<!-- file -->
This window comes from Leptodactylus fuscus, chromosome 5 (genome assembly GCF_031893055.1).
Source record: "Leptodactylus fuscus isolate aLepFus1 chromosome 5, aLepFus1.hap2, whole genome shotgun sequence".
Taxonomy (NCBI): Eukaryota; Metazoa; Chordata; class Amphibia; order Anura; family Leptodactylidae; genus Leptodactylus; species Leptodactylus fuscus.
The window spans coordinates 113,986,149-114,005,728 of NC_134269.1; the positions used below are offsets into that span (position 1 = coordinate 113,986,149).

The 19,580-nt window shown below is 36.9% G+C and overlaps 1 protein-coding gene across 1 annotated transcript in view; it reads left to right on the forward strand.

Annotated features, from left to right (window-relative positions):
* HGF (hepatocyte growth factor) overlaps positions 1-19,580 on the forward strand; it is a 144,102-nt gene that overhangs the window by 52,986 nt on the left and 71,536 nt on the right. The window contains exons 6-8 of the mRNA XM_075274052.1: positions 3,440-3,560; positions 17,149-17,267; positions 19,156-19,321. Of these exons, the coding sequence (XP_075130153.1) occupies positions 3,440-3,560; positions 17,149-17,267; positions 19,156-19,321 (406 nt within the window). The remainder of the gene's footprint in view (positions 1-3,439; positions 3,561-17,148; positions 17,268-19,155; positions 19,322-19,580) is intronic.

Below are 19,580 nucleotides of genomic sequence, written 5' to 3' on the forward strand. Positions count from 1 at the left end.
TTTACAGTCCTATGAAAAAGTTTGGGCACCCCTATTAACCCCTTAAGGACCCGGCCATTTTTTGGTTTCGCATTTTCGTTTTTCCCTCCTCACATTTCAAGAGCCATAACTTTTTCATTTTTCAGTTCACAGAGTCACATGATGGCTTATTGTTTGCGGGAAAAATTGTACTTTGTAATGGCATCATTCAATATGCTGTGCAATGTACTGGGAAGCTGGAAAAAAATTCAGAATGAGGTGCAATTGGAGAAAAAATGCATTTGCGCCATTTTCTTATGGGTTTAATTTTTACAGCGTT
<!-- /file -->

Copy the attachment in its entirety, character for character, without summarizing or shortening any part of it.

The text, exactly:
This window comes from Leptodactylus fuscus, chromosome 5 (genome assembly GCF_031893055.1).
Source record: "Leptodactylus fuscus isolate aLepFus1 chromosome 5, aLepFus1.hap2, whole genome shotgun sequence".
Taxonomy (NCBI): Eukaryota; Metazoa; Chordata; class Amphibia; order Anura; family Leptodactylidae; genus Leptodactylus; species Leptodactylus fuscus.
The window spans coordinates 113,986,149-114,005,728 of NC_134269.1; the positions used below are offsets into that span (position 1 = coordinate 113,986,149).

The 19,580-nt window shown below is 36.9% G+C and overlaps 1 protein-coding gene across 1 annotated transcript in view; it reads left to right on the forward strand.

Annotated features, from left to right (window-relative positions):
* HGF (hepatocyte growth factor) overlaps positions 1-19,580 on the forward strand; it is a 144,102-nt gene that overhangs the window by 52,986 nt on the left and 71,536 nt on the right. The window contains exons 6-8 of the mRNA XM_075274052.1: positions 3,440-3,560; positions 17,149-17,267; positions 19,156-19,321. Of these exons, the coding sequence (XP_075130153.1) occupies positions 3,440-3,560; positions 17,149-17,267; positions 19,156-19,321 (406 nt within the window). The remainder of the gene's footprint in view (positions 1-3,439; positions 3,561-17,148; positions 17,268-19,155; positions 19,322-19,580) is intronic.

Below are 19,580 nucleotides of genomic sequence, written 5' to 3' on the forward strand. Positions count from 1 at the left end.
TTTACAGTCCTATGAAAAAGTTTGGGCACCCCTATTAACCCCTTAAGGACCCGGCCATTTTTTGGTTTCGCATTTTCGTTTTTCCCTCCTCACATTTCAAGAGCCATAACTTTTTCATTTTTCAGTTCACAGAGTCACATGATGGCTTATTGTTTGCGGGAAAAATTGTACTTTGTAATGGCATCATTCAATATGCTGTGCAATGTACTGGGAAGCTGGAAAAAAATTCAGAATGAGGTGCAATTGGAGAAAAAATGCATTTGCGCCATTTTCTTATGGGTTTAATTTTTACAGCGTT